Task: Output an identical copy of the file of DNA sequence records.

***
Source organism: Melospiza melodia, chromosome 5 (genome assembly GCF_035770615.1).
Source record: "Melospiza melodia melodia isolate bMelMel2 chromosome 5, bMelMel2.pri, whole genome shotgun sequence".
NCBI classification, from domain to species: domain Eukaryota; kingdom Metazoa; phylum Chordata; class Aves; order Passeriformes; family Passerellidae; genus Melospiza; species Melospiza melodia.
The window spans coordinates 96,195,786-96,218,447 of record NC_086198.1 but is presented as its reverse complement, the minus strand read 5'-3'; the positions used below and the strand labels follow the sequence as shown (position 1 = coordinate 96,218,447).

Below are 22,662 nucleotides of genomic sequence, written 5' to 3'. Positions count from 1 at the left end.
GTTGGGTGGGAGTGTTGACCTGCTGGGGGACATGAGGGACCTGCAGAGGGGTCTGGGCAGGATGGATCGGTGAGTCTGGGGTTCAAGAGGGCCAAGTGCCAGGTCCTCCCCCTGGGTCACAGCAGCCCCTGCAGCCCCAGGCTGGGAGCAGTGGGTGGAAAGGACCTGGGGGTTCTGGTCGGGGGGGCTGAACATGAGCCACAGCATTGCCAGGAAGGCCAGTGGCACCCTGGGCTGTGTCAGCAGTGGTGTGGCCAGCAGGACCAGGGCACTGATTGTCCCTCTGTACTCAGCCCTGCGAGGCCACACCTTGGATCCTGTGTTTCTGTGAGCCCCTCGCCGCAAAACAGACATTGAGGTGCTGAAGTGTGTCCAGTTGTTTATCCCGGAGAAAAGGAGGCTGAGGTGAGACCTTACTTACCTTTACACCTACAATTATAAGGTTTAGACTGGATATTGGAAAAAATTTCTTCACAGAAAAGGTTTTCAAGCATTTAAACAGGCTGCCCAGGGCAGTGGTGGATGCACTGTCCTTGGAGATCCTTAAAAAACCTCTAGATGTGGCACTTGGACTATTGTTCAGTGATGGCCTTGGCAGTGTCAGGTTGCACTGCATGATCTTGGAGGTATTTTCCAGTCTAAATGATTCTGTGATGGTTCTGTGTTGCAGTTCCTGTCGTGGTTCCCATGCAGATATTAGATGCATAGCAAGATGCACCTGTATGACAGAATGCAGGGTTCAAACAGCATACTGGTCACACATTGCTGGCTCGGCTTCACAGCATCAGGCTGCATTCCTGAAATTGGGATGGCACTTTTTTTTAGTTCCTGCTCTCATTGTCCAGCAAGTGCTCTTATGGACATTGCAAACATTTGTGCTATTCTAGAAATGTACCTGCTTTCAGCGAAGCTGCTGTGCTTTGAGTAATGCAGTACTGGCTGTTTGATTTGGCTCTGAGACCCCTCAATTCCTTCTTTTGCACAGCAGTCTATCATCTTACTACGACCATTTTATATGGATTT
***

Source organism: Melospiza melodia, chromosome 5 (genome assembly GCF_035770615.1).
Source record: "Melospiza melodia melodia isolate bMelMel2 chromosome 5, bMelMel2.pri, whole genome shotgun sequence".
NCBI classification, from domain to species: domain Eukaryota; kingdom Metazoa; phylum Chordata; class Aves; order Passeriformes; family Passerellidae; genus Melospiza; species Melospiza melodia.
The window spans coordinates 96,195,786-96,218,447 of record NC_086198.1 but is presented as its reverse complement, the minus strand read 5'-3'; the positions used below and the strand labels follow the sequence as shown (position 1 = coordinate 96,218,447).

Below are 22,662 nucleotides of genomic sequence, written 5' to 3'. Positions count from 1 at the left end.
GTTGGGTGGGAGTGTTGACCTGCTGGGGGACATGAGGGACCTGCAGAGGGGTCTGGGCAGGATGGATCGGTGAGTCTGGGGTTCAAGAGGGCCAAGTGCCAGGTCCTCCCCCTGGGTCACAGCAGCCCCTGCAGCCCCAGGCTGGGAGCAGTGGGTGGAAAGGACCTGGGGGTTCTGGTCGGGGGGGCTGAACATGAGCCACAGCATTGCCAGGAAGGCCAGTGGCACCCTGGGCTGTGTCAGCAGTGGTGTGGCCAGCAGGACCAGGGCACTGATTGTCCCTCTGTACTCAGCCCTGCGAGGCCACACCTTGGATCCTGTGTTTCTGTGAGCCCCTCGCCGCAAAACAGACATTGAGGTGCTGAAGTGTGTCCAGTTGTTTATCCCGGAGAAAAGGAGGCTGAGGTGAGACCTTACTTACCTTTACACCTACAATTATAAGGTTTAGACTGGATATTGGAAAAAATTTCTTCACAGAAAAGGTTTTCAAGCATTTAAACAGGCTGCCCAGGGCAGTGGTGGATGCACTGTCCTTGGAGATCCTTAAAAAACCTCTAGATGTGGCACTTGGACTATTGTTCAGTGATGGCCTTGGCAGTGTCAGGTTGCACTGCATGATCTTGGAGGTATTTTCCAGTCTAAATGATTCTGTGATGGTTCTGTGTTGCAGTTCCTGTCGTGGTTCCCATGCAGATATTAGATGCATAGCAAGATGCACCTGTATGACAGAATGCAGGGTTCAAACAGCATACTGGTCACACATTGCTGGCTCGGCTTCACAGCATCAGGCTGCATTCCTGAAATTGGGATGGCACTTTTTTTTAGTTCCTGCTCTCATTGTCCAGCAAGTGCTCTTATGGACATTGCAAACATTTGTGCTATTCTAGAAATGTACCTGCTTTCAGCGAAGCTGCTGTGCTTTGAGTAATGCAGTACTGGCTGTTTGATTTGGCTCTGAGACCCCTCAATTCCTTCTTTTGCACAGCAGTCTATCATCTTACTACGACCATTTTATATGGATTT